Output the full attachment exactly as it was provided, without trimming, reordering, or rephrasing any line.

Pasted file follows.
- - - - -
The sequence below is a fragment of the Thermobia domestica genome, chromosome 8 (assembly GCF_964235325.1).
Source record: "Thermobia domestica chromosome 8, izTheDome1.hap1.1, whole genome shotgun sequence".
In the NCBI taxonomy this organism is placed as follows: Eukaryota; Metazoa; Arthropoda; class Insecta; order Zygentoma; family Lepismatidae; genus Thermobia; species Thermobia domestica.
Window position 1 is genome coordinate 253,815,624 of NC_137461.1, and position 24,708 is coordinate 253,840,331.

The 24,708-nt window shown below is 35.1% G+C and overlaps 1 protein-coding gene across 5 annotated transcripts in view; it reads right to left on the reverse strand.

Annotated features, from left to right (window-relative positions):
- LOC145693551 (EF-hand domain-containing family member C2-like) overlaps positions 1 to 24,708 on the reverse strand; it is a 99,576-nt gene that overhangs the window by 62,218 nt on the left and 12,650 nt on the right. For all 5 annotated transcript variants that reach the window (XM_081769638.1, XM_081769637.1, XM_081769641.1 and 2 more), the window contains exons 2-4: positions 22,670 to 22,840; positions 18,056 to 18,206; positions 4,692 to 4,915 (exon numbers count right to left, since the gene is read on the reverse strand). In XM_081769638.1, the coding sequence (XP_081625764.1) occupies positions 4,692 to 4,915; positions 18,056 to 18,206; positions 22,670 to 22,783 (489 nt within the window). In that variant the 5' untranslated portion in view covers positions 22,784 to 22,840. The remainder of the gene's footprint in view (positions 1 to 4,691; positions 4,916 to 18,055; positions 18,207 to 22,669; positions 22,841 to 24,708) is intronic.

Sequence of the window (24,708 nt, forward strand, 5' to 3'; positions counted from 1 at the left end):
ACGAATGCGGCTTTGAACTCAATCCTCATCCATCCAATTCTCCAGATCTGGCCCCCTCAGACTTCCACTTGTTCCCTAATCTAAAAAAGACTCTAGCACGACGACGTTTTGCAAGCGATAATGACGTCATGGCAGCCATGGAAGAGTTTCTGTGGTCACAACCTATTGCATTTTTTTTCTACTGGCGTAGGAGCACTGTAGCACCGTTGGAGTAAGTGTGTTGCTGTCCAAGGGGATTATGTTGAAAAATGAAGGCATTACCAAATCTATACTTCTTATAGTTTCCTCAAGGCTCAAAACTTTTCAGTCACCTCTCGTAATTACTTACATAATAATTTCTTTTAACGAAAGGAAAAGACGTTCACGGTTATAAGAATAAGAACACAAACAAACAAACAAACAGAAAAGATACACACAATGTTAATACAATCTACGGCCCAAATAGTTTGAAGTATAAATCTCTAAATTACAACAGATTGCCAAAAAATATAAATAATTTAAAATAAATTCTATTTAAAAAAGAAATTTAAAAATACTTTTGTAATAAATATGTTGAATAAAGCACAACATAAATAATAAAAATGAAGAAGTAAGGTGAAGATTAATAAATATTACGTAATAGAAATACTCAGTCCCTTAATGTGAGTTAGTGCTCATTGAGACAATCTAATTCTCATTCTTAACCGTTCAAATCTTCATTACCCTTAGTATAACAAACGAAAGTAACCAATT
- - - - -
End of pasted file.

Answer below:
The sequence below is a fragment of the Thermobia domestica genome, chromosome 8 (assembly GCF_964235325.1).
Source record: "Thermobia domestica chromosome 8, izTheDome1.hap1.1, whole genome shotgun sequence".
In the NCBI taxonomy this organism is placed as follows: Eukaryota; Metazoa; Arthropoda; class Insecta; order Zygentoma; family Lepismatidae; genus Thermobia; species Thermobia domestica.
Window position 1 is genome coordinate 253,815,624 of NC_137461.1, and position 24,708 is coordinate 253,840,331.

The 24,708-nt window shown below is 35.1% G+C and overlaps 1 protein-coding gene across 5 annotated transcripts in view; it reads right to left on the reverse strand.

Annotated features, from left to right (window-relative positions):
- LOC145693551 (EF-hand domain-containing family member C2-like) overlaps positions 1 to 24,708 on the reverse strand; it is a 99,576-nt gene that overhangs the window by 62,218 nt on the left and 12,650 nt on the right. For all 5 annotated transcript variants that reach the window (XM_081769638.1, XM_081769637.1, XM_081769641.1 and 2 more), the window contains exons 2-4: positions 22,670 to 22,840; positions 18,056 to 18,206; positions 4,692 to 4,915 (exon numbers count right to left, since the gene is read on the reverse strand). In XM_081769638.1, the coding sequence (XP_081625764.1) occupies positions 4,692 to 4,915; positions 18,056 to 18,206; positions 22,670 to 22,783 (489 nt within the window). In that variant the 5' untranslated portion in view covers positions 22,784 to 22,840. The remainder of the gene's footprint in view (positions 1 to 4,691; positions 4,916 to 18,055; positions 18,207 to 22,669; positions 22,841 to 24,708) is intronic.

Sequence of the window (24,708 nt, forward strand, 5' to 3'; positions counted from 1 at the left end):
ACGAATGCGGCTTTGAACTCAATCCTCATCCATCCAATTCTCCAGATCTGGCCCCCTCAGACTTCCACTTGTTCCCTAATCTAAAAAAGACTCTAGCACGACGACGTTTTGCAAGCGATAATGACGTCATGGCAGCCATGGAAGAGTTTCTGTGGTCACAACCTATTGCATTTTTTTTCTACTGGCGTAGGAGCACTGTAGCACCGTTGGAGTAAGTGTGTTGCTGTCCAAGGGGATTATGTTGAAAAATGAAGGCATTACCAAATCTATACTTCTTATAGTTTCCTCAAGGCTCAAAACTTTTCAGTCACCTCTCGTAATTACTTACATAATAATTTCTTTTAACGAAAGGAAAAGACGTTCACGGTTATAAGAATAAGAACACAAACAAACAAACAAACAGAAAAGATACACACAATGTTAATACAATCTACGGCCCAAATAGTTTGAAGTATAAATCTCTAAATTACAACAGATTGCCAAAAAATATAAATAATTTAAAATAAATTCTATTTAAAAAAGAAATTTAAAAATACTTTTGTAATAAATATGTTGAATAAAGCACAACATAAATAATAAAAATGAAGAAGTAAGGTGAAGATTAATAAATATTACGTAATAGAAATACTCAGTCCCTTAATGTGAGTTAGTGCTCATTGAGACAATCTAATTCTCATTCTTAACCGTTCAAATCTTCATTACCCTTAGTATAACAAACGAAAGTAACCAATT